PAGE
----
a small but ancient town of two thousand people, fourteen kilometers from where Brukhanov and his bosses stood in the snow-covered field.
The town of Chernobyl had been established in the twelfth century. For the next eight hundred years, it was home to peasants who fished in the rivers, grazed cows in the meadows, and foraged for mushrooms in the dense woods of northwestern Ukraine and southern Belarus. Swept repeatedly by pogrom, purge, famine, and war, by the second half of the twentieth century, Chernobyl was finally at peace. It had evolved into a quiet provincial center, with a handful of factories, a hospital, a library, a Palace of Culture; there was a small shipyard to service the tugs and barges that plied the Pripyat and the Dnieper, the two rivers that met nearby. Water permeated the surrounding countryside, an endlessly flat landscape of peat bogs, marshes, and sodden forests that formed part of the Dnieper River basin, a network of thirty-two thousand rivers and streams that covered almost half of Ukraine. Just fifteen kilometers downstream from the site chosen for the new power station, the rivers joined and flowed onward to the Kiev Sea, a massive hydroelectric reservoir providing fresh water to the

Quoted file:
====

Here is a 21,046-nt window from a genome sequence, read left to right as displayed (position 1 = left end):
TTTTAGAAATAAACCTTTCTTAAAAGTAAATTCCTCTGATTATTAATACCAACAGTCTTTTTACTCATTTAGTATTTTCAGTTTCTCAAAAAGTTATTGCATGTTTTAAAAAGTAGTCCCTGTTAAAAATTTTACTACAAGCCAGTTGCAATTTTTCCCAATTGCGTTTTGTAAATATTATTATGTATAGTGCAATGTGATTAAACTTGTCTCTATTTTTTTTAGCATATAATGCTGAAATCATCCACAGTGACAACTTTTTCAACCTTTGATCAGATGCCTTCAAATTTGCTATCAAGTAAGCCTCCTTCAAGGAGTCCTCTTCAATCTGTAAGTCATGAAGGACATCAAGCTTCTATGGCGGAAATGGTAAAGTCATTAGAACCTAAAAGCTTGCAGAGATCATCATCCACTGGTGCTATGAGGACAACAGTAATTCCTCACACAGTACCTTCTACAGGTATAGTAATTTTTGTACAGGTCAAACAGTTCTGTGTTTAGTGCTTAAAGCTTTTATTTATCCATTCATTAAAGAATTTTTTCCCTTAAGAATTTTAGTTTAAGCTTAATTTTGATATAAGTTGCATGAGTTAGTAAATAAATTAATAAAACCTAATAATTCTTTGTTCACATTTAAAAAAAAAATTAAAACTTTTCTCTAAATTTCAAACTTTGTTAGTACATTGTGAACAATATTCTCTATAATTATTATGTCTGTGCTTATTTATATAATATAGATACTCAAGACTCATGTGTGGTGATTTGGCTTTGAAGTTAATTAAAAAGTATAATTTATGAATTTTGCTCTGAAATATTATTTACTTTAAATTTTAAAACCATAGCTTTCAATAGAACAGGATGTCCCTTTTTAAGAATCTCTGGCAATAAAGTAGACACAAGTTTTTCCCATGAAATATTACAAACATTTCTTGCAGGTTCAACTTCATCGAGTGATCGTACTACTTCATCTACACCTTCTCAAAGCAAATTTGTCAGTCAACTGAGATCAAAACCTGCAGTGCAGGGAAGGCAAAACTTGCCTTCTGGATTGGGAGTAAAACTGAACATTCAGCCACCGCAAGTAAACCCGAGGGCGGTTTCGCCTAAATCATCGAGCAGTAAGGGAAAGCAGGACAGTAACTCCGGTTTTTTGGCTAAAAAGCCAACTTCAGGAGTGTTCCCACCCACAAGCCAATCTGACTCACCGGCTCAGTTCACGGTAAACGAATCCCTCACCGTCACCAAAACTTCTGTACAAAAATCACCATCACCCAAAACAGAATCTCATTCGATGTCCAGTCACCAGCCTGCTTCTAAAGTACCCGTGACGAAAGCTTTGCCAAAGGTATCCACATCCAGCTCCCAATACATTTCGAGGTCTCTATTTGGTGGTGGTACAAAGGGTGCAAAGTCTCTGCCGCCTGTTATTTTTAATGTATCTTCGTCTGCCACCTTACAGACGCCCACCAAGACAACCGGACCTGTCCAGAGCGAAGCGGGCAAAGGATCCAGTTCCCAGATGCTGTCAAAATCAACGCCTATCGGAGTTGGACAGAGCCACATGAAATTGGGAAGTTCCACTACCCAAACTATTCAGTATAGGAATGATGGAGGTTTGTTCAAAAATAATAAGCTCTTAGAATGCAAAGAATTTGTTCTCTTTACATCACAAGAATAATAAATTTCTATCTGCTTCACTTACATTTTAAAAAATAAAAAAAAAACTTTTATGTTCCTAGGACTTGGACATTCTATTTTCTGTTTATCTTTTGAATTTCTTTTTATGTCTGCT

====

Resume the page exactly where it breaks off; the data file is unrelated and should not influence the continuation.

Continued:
two and a half million citizens of the republic’s capital, two hours’ drive away to the southeast.
Viktor Brukhanov had arrived in Chernobyl earlier that winter. He checked into the town’s only hotel: a bleak, single-story building on Sovietskaya Street. Slight but athletic, he had a narrow, anxious face, an olive complexion, and a head of tight, dark curls.
The oldest of four children, Brukhanov was born to ethnically Russian parents but raised in Uzbekistan, amid the mountains of Soviet Central Asia.
He had an exotic look: when they eventually met, the divisional KGB major thought the young director could be Greek.
He sat down on his hotel bed and unpacked the contents of his briefcase: a notebook, a set of blueprints, and a wooden slide rule. Although now the director and, as yet, sole employee of the Chernobyl Atomic